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Comment Re:Speex? (Score 1) 166

From http://www.speex.org/docs/manual/speex-manual/node4.html "Every speech codec introduces a delay in the transmission. For Speex, this delay is equal to the frame size, plus some amount of ``look-ahead'' required to process each frame. In narrowband operation (8 kHz), the delay is 30 ms, while for wideband (16 kHz), the delay is 34 ms. These values don't account for the CPU time it takes to encode or decode the frames." So speex has a higher latency.

Comment Re:Who is going to watch this? (Score 1) 109

There are many myths about quantum computers. The most prevalent myths are that they will break all cryptographic protocols, be exponentially faster, do all calculations simultaneously, and solve NP-Complete problems in polynomial time. These are all untrue to various degrees.

A quantum computer is a computer that uses at least one quantum effect to solve problems. Currently quantum computers are leveraging either superposition or entanglement. A difficult hurdle to scaling quantum computers is decoherence which basically renders qubits inoperable. Decoherence happens when qubits are too close to each other. This is a major problem because currently we scale processors by cramming more and more transistors into a smaller and smaller space.

There is no one-way to build quantum computers. Several models are Gate model, Adiabatic, Measurement Based, and Topological. Several implementations are Ion Trap, NMR schemes, Nitrogen Vacancy, and Superconducting electronics. Some of these such as Nitrogen Vacancy are theoretical at this point since nobody has figured out how to implement them yet.

Basically Quantum computers at this stage aren't envisioned to replace classical computers, but they will be really useful as specialized computers for solving certain types of problems. The problem with classical computers are that they work off of classical physics and so they have a hard time modeling the way the universe really works (ie in a quantum manner). Quantum computers on the other hand behave in a quantum manner (duh) and so they are more ideally suited to solving simulation type problems. Some problems they are ideally suited for are machine learning, pattern recognition, neural networks, and building synthetic brains.

IBM has a 7 qubit machine that can successfully factor the number 15. This is not very impressive computationally but it does serve as a working proof that quantum computers aren't just theory. She showed a picture of a chip that has 128 qubits on it and another picture of a quantum computer that takes up a full room. She predicts we will see a commercially viable quantum computer within the next few years.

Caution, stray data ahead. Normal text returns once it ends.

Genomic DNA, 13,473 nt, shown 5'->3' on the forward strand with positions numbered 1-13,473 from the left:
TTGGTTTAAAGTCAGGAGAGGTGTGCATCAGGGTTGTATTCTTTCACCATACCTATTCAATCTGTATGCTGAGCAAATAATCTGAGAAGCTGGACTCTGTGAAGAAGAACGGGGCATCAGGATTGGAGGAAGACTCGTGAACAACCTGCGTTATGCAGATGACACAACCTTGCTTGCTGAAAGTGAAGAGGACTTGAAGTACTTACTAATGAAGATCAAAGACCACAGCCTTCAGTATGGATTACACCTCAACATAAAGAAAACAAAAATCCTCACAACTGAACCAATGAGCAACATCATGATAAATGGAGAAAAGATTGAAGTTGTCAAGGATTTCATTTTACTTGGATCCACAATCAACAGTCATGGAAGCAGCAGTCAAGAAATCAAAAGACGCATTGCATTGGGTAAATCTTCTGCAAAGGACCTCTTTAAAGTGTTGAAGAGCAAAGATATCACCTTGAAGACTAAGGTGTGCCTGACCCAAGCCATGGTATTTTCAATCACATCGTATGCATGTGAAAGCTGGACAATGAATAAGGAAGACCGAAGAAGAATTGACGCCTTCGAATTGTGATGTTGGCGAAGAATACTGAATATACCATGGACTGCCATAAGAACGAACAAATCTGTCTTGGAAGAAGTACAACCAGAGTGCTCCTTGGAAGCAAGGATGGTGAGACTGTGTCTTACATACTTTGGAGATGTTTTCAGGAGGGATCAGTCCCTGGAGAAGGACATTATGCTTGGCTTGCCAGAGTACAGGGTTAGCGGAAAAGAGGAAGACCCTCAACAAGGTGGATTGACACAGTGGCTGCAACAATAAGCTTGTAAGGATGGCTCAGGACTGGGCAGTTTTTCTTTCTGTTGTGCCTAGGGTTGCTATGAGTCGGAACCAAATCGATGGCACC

Comment Re:WTF (Score 1) 709

I think the problem is that anything that passes through the political system does not come out the way it is sent in. My main concern with what the FCC is pushing is that it is Net Neutrality plus exceptions. Net Neutrality is great and I fully support it, the question is whether Net Neutrality plus exceptions is going to leave loop holes that businesses can exploit to make the whole thing meaningless.

Submission + - HP buys Palm for 1.2 billion (boygeniusreport.com)

philipborlin writes: BGR reports Hewlett Packard today announced that it is acquiring Palm for a cool $1.2 billion, or $5.70 per share of common stock. The acquisition has been approved by the boards of both Palm and HP, but is subject to regulatory approval. All of the regulatory wrangling is expected to be completed by the end of HP’s third quarter which ends July 31, 2010. Palm CEO John Rubinstein is expected to remain at the company in an undisclosed capacity. From the wording within the press release, it appears as if webOS may live on.
The Almighty Buck

EA Flip-Flops On Battlefield: Heroes Pricing, Fans Angry 221

An anonymous reader writes "Ben Kuchera from Ars Technica is reporting that EA/DICE has substantially changed the game model of Battlefield: Heroes, increasing the cost of weapons in Valor Points (the in-game currency that you earn by playing) to levels that even hardcore players cannot afford, and making them available in BattleFunds (the in-game currency that you buy with real money). Other consumables in the game, such as bandages to heal the players, suffered the same fate, turning the game into a subscription or pay-to-play model if players want to remain competitive. This goes against the creators' earlier stated objectives of not providing combat advantage to paying customers. Ben Cousins, from EA/DICE, argued, 'We also frankly wanted to make buying Battlefunds more appealing. We have wages to pay here in the Heroes team and in order to keep a team large enough to make new free content like maps and other game features we need to increase the amount of BF that people buy. Battlefield Heroes is a business at the end of the day and for a company like EA who recently laid off 16% of their workforce, we need to keep an eye on the accounts and make sure we are doing our bit for the company.' The official forums discussion thread is full of angry responses from upset users, who feel this change is a betrayal of the original stated objectives of the game."